There was a little excitement on the way to the launch site. A tire blew on the mission
control van pulling the trailer, in the mountains, on a curve with pretty heavy traffic all
speeding to Reno. The crew found a wide spot on the road and in 40 minutes we were
back heading for Blackrock.
Several of the team members couldn’t arrive till 2am the night before. So instead of
rolling from the motel at 4am we held till 5:30am.
We hit the lake bed like we had a purpose and soon antennas starting going up, the balloon
launch bag was being laid out, and the checklist for Away 35 was begun.
This was our first flight with the new 4000g balloon. It may be the first flight ever of this
balloon. The balloon fill went very smooth. The balloon bag was sized specifically for this balloon.
This is the size that we’re using on the Tandem airship. This mission was a chance to get
a feel for a balloon this big.
The launch went by the numbers. The Balloon Captain actually commands the launch.
It was Go, Tear, three steps then we were airborne. Once out of the launch bag the balloon
elongated about twice it’s “spherical length”. It was not a very good sign, however about four
seconds into flight is became a ball and up it went.
At 24,000 feet two of the GPS’s on board lost all satellites. This was very weird. The GPS’s
are different brands, connected to completely different telemetry systems and in entirely
different location on the vehicle. We were still talking to both GPS units. The communications
was great, just no satellites. The team confirmed that we still had a good bearing on the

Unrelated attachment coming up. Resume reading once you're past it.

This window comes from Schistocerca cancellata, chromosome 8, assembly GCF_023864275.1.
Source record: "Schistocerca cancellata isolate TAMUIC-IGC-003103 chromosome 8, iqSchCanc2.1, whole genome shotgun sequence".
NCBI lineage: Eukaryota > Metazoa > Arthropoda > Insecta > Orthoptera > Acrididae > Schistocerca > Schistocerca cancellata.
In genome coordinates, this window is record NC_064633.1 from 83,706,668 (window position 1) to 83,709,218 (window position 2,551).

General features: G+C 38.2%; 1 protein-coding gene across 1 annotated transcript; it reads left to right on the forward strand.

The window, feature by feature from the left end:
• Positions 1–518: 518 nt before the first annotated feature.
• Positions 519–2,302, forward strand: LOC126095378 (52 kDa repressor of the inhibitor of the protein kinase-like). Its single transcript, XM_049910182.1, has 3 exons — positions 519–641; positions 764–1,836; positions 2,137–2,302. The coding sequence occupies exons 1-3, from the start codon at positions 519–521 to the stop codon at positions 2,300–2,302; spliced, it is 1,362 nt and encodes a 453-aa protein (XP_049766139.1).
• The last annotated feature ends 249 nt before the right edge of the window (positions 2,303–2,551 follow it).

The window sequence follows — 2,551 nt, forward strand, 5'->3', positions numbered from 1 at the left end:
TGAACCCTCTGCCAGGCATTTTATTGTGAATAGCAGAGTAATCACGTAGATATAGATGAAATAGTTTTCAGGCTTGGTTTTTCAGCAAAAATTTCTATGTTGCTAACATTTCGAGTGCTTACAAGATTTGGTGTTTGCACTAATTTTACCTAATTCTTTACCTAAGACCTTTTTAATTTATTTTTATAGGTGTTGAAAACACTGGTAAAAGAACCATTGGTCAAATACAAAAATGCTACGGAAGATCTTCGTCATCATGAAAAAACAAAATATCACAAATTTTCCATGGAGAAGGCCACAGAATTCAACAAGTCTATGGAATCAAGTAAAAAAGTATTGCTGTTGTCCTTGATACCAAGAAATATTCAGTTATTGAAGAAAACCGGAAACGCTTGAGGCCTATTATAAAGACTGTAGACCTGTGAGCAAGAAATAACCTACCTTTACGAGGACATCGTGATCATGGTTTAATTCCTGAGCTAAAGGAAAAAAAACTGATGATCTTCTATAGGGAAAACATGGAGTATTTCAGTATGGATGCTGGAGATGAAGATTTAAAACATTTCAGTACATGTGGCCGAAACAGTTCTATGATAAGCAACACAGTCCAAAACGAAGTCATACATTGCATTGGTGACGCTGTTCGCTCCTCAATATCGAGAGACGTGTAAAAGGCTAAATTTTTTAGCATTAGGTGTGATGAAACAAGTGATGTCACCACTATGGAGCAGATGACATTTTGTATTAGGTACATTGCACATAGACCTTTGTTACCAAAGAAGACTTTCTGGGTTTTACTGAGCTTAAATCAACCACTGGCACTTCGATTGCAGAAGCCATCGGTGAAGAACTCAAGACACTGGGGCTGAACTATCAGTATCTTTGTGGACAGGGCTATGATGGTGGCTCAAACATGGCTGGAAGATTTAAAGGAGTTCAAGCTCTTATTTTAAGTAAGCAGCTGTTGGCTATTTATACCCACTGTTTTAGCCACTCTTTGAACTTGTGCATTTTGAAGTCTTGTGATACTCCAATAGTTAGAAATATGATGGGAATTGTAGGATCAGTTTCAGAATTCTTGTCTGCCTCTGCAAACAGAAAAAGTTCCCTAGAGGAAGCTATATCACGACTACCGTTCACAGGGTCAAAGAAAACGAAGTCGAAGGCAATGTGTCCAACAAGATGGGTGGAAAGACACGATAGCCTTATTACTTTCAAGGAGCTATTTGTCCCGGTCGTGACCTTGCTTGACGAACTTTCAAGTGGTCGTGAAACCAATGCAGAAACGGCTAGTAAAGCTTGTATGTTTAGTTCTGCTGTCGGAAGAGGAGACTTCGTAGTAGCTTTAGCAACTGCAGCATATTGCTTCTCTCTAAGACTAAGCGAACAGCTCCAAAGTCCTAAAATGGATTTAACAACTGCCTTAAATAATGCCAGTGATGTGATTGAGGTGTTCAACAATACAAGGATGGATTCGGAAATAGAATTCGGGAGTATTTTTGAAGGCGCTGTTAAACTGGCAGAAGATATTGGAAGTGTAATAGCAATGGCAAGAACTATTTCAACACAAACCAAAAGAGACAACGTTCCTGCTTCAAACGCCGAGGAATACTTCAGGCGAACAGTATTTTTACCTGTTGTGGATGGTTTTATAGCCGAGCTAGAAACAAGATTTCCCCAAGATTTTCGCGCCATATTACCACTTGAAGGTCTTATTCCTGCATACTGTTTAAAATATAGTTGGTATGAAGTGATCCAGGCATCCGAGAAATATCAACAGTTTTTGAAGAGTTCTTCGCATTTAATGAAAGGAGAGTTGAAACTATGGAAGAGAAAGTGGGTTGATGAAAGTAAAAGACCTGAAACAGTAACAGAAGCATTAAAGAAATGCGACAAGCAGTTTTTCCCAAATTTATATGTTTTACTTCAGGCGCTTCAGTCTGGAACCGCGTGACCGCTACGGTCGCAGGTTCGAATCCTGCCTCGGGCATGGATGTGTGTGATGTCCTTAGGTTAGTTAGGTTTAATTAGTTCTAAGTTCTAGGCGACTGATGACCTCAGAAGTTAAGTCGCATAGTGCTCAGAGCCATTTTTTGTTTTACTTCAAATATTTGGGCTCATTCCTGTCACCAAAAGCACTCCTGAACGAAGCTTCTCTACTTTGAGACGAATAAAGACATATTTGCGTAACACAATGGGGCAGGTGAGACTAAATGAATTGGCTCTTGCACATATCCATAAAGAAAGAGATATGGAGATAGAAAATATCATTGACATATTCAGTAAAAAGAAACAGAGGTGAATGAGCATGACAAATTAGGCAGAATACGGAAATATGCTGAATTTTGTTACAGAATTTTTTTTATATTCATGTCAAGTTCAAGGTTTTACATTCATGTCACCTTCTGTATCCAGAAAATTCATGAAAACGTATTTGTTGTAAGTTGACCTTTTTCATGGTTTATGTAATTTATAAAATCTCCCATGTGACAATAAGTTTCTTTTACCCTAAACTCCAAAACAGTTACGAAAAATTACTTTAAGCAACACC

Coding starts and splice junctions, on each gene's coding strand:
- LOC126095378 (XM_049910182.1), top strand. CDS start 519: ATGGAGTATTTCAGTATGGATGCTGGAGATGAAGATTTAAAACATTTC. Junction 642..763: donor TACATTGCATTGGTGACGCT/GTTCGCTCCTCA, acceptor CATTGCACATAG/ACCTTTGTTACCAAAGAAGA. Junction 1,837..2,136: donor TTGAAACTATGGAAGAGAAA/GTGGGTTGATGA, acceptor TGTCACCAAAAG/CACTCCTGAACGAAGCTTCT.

beacon. With the strong beacon and backup satellite uplink GPS in good shape, we made
the decision to press on with the mission.
The Tandem motor systems test was going great. Every ten minutes we would send up
a command to spin up the motor. We would then query the vehicle for RPM, motor battery
voltage, external temperature and vehicle heading.
At 60,000 feet both GPS’s re-acquired satellite lock and started reporting position again.
The outside temperature was down to -55 degrees F, not too bad, we’ve flown through
-90 F before.
Away 35 should be 40 miles down range by now. Yet it’s still straight overhead. The winds
aloft measurements from the National Weather Service showed and 105 knot wind blowing
to the east at mid altitude. Apparently it wasn’t there. The vehicle it starting to drift
to the south west. We’re all hoping for an easterly turn. There is some very high and rough
terrain to the south west.
Our sigh of relief was short lived. At 65,000 we lost satellite lock again. Again it was at the
same time on two different systems. Even the cable are run separate! It’s easy to start
the guessing game on what has happened but we still have a mission to fly. We keep running
the experiments and testing comms. The external temperature sensor is out rough altimeter.
The vehicle is so close the team can still see the balloon with binoculars.The temperature outside
Away 35 is a toasty 4 degrees F. That info along with the climb rate means we’re somewhere
around 105,000 feet (The third backup GPS satellite uplink doesn’t give altitude).
There is a shout outside the mission control, the balloon has suddenly vanished. An inquire
to the vehicle shows the outside temperature is getting colder, we’re coming down.
I’m still completely wiped out from the recovery op. More tomorrow.